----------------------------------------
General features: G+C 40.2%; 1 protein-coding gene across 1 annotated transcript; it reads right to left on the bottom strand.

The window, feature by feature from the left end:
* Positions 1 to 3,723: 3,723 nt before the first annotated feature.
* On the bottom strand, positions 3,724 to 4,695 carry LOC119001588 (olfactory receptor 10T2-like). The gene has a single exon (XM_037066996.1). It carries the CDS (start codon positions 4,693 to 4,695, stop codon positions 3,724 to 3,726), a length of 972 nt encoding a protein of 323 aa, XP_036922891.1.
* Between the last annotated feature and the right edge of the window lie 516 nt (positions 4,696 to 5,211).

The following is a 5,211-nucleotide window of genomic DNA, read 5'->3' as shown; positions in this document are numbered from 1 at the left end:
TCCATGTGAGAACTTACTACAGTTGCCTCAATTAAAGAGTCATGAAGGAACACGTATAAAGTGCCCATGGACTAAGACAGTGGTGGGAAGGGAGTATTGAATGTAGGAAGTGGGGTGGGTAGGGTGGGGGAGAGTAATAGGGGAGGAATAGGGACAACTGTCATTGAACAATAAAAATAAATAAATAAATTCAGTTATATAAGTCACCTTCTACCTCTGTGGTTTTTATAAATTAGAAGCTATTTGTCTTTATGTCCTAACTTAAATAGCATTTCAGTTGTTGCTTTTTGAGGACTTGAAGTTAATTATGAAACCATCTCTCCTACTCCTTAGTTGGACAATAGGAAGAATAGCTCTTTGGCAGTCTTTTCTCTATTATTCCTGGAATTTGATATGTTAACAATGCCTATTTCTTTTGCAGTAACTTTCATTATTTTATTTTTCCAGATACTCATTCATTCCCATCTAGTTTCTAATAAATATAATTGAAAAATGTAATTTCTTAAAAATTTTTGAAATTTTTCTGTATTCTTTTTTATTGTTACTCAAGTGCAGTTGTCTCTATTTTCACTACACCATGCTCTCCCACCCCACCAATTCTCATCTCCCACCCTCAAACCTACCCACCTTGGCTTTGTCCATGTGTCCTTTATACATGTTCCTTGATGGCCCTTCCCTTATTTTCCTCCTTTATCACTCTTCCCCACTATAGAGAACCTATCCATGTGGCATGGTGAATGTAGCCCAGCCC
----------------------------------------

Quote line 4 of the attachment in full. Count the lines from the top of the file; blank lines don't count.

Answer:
* On the bottom strand, positions 3,724 to 4,695 carry LOC119001588 (olfactory receptor 10T2-like). The gene has a single exon (XM_037066996.1). It carries the CDS (start codon positions 4,693 to 4,695, stop codon positions 3,724 to 3,726), a length of 972 nt encoding a protein of 323 aa, XP_036922891.1.